I consider myself to be a service provider: Discursive identity construction of the forensic linguistic expert

Isobelle Clarke, Krzysztof J Kredens

Research output: Contribution to journalArticle

Abstract

This article reports on a research project investigating the professional identity of linguists as experts in legal and forensic settings. It reveals how they construct that identity discursively and intersubjectively. The analysis adopts a social constructionist perspective whereby the ways in which the experts talk and make sense of their professional experience are seen as identity building. Using interview data and the combined methodologies of corpus-assisted discourse studies (CADS) and thematic analysis (Braun and Clarke 2006), we identify a number of discursive resources the experts draw on. These include knowledge and expertise, professional and social duty, and aspects of their professional practice. At the same time, the experts construe their professional experience by reference to what they do not, and should not, do. We suggest that 'forensic linguist' is a shared identity with its own set of competencies, practices and obligations, although the profession is potentially still in development and/or is auxiliary to law enforcement.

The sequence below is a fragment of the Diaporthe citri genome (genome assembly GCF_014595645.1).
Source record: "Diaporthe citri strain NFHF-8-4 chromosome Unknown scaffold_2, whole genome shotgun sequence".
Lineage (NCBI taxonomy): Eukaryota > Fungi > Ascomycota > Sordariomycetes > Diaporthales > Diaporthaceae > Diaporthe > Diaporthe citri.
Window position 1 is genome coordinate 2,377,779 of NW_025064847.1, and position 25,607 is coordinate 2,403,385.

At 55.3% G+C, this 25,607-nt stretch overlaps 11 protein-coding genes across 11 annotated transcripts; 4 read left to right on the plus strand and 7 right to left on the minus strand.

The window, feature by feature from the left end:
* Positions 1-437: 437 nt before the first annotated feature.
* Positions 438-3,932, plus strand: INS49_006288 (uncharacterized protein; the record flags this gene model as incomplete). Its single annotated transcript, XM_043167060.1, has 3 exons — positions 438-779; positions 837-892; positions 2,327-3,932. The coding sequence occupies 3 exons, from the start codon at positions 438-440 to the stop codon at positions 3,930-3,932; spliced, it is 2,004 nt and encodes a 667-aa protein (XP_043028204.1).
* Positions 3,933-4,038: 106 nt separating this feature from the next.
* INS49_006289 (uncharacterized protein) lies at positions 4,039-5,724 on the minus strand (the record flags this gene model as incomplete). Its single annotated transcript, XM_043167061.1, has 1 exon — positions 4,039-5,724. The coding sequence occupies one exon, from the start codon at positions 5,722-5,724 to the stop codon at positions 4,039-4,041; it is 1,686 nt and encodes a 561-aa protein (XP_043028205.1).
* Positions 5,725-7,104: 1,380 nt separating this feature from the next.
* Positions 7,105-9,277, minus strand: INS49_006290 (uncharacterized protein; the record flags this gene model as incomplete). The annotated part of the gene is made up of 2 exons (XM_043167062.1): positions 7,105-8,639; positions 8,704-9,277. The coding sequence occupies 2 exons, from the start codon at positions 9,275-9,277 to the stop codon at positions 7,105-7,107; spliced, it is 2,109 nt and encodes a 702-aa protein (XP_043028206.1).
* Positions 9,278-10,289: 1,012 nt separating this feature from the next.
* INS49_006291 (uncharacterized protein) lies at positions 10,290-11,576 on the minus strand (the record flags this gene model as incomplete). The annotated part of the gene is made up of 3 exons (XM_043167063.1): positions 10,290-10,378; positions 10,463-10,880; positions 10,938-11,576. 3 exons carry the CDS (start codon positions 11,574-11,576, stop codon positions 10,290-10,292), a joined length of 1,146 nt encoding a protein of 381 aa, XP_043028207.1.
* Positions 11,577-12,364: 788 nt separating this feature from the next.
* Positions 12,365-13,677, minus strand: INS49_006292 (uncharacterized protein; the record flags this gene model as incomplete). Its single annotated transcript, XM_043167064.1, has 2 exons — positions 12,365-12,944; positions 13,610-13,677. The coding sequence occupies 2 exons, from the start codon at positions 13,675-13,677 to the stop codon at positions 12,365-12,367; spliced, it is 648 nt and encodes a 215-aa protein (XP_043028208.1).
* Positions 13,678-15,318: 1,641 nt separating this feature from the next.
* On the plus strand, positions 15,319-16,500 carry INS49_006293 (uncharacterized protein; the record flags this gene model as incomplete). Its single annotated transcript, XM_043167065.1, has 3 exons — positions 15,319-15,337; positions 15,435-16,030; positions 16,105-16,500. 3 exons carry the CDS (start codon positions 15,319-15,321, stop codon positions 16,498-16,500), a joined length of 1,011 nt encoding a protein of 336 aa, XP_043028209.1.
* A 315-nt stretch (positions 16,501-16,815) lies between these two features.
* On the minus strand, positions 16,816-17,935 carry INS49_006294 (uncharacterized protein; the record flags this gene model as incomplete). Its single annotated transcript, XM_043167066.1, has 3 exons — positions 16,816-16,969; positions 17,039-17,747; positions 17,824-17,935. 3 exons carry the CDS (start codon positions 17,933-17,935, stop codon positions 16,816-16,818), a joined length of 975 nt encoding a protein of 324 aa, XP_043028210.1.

Original languageEnglish
Pages (from-to)79-107
JournalInternational Journal of Speech, Language and the Law
Volume25
Issue number1
DOIs
Publication statusPublished - 10 Sep 2018

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service provider
expert
linguistics
professional experience
law enforcement
obligation
expertise
research project
profession
discourse
methodology
interview
resources

Bibliographical note

©2018, Equinox Publishing.

Keywords

  • expert witness
  • professional identity
  • forensic linguistics

Cite this

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